Pinterest Style Columns with CSS

This has always been one of my pet peeves with CSS and using Divs. I HATE having columns with different heights showing all weird floating every which way. Justin made a really cool looking div for the Harvest Party Winners List but when the different winners sections had different heights it looked terrible. I found this solution so I wanted to share it with the world:

Notice the second green div is a different height than the rest. Yet it’s still floating in there really nice? That’s the effect I’ve always thought floating should do but doesn’t do. So here you go.

Step 1: the container. This is the div that all those items are inside:

-moz-column-count: 3;
-moz-column-gap: 10px;
-moz-column-fill: auto;
-webkit-column-count: 3;
-webkit-column-gap: 10px;
-webkit-column-fill: auto;
column-count: 3;
column-gap: 10px;
column-fill: auto;

Notice that you specify the columns there? Suweeet! That simple. Just remember to make sure the container div width can fit 3 of those columns.

Step 2: the items. In the example the blue and green divs:

-moz-column-break-inside: avoid;
-webkit-column-break-inside: avoid;
column-break-inside: avoid;
display: inline-block;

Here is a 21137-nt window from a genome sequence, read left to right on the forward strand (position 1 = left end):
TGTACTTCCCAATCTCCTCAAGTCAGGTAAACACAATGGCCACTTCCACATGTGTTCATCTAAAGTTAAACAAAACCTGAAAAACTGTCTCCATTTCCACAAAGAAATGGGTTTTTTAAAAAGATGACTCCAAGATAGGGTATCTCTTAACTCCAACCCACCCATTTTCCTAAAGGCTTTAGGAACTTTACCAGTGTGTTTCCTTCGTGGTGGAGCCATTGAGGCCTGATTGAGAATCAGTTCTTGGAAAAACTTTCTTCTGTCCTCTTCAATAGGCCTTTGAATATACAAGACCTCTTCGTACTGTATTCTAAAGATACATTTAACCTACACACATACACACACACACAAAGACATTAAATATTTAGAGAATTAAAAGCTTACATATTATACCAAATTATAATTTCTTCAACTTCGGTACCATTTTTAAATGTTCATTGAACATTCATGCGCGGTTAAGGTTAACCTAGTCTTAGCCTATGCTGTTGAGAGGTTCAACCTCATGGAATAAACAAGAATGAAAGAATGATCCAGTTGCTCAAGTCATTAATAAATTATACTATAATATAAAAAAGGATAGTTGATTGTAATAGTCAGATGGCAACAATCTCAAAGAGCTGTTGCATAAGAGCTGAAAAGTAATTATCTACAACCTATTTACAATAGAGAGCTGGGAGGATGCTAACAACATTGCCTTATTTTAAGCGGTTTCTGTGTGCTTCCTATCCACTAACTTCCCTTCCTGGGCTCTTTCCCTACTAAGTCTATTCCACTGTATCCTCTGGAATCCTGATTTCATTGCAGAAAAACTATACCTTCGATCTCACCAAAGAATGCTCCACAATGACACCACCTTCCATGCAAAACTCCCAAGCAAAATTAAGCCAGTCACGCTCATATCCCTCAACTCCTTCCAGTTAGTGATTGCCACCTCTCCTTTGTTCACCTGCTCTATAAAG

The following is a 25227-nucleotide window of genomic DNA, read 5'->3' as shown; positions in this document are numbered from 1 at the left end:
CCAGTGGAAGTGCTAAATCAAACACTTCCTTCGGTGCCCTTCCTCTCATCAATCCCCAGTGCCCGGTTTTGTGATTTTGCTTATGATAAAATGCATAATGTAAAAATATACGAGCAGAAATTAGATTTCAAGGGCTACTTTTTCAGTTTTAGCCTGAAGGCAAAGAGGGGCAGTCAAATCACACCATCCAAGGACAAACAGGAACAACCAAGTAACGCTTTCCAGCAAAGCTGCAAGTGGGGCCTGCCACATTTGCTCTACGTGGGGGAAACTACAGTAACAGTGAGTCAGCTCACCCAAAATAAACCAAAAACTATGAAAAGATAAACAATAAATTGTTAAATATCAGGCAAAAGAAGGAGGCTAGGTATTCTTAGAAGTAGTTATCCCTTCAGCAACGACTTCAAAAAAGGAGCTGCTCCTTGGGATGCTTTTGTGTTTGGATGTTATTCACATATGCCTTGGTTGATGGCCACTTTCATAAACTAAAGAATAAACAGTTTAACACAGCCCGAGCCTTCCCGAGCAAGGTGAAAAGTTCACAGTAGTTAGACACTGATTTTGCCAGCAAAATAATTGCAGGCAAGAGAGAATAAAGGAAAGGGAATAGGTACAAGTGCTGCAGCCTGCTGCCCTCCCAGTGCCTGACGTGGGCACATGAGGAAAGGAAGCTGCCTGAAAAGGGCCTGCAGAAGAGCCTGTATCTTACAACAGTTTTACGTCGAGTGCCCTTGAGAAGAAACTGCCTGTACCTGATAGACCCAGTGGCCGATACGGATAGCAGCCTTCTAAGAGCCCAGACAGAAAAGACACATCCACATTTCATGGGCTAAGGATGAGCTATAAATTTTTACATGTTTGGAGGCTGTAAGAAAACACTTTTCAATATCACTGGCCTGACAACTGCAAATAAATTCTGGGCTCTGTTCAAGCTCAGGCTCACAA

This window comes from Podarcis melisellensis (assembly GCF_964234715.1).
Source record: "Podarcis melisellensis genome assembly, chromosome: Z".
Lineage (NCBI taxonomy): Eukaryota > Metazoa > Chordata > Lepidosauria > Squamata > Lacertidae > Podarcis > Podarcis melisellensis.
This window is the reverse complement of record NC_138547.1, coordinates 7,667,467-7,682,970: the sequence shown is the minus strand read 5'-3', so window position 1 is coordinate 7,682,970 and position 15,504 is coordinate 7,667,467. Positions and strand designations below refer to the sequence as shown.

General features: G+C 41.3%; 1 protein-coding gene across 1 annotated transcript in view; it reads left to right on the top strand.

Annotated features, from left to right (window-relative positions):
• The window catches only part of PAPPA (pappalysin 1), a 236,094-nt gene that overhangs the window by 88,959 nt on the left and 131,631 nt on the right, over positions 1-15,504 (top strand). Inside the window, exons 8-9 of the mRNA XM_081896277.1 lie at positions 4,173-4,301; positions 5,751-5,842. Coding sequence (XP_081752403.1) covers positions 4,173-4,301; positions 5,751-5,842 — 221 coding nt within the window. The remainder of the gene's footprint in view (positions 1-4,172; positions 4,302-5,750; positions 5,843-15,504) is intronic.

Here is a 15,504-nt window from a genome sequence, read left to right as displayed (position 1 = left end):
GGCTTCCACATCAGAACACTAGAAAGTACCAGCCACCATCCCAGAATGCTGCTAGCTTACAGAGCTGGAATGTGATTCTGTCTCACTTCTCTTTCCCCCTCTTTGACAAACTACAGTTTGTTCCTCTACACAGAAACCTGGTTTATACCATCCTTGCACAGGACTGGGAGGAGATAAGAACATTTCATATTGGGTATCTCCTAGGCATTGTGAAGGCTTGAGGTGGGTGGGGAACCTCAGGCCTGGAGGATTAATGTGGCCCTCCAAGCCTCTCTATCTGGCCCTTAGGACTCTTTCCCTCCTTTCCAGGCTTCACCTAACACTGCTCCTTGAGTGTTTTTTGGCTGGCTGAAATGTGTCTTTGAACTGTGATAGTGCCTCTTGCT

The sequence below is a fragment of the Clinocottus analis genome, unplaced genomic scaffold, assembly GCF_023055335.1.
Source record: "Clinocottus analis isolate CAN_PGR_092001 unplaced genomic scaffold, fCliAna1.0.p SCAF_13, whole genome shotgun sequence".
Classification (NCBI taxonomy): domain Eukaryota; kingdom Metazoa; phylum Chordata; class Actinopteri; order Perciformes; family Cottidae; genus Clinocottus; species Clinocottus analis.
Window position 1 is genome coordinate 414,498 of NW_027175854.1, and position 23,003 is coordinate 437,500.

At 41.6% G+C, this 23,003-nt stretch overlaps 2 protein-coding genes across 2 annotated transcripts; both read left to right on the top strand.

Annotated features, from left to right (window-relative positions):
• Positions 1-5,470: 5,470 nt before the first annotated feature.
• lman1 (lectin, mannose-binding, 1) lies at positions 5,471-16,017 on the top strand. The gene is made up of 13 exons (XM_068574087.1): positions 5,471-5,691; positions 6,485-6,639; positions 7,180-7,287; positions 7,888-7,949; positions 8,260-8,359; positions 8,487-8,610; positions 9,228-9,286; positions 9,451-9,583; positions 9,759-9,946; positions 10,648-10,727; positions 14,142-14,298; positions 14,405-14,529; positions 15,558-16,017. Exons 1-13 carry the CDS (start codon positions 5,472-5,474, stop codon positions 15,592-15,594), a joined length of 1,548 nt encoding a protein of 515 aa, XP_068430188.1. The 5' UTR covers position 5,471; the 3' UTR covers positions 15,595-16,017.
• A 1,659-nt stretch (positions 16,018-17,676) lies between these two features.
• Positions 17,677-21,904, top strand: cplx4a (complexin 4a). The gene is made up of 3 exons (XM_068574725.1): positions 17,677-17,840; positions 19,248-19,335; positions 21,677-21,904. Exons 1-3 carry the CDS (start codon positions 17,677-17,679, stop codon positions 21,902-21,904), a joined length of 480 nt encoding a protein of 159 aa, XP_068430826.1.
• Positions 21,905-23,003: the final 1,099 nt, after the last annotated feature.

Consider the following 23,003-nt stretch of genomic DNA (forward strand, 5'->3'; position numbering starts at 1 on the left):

width: 300px;

This fun stuff ensures that you don’t have the items going to the next column. If it were all text then it’d probably look better without that, but since we have chunks of divs and tables it’d not really work well. Don’t forget to put the width in there.

Step 3: marvel at the creation that should have been! Yeah, I got really excited. So excited that I had to write this blog post because these are one of those tricks that I don’t want to forget and if I don’t put it somewhere on my blog I’ll forget where or how I found it to do it again ;-)

9 thoughts on “Pinterest Style Columns with CSS

  1. Very geeky webmaster stuff. I share your excitement — been doing quite a bit of this div container styling stuff on a couple older client sites with legacy table html that’s really needed to be brought into the 21st century. It’s amazing how much awful table code can be replaced with relatively simple CSS layout and styling. Thanks for sharing.

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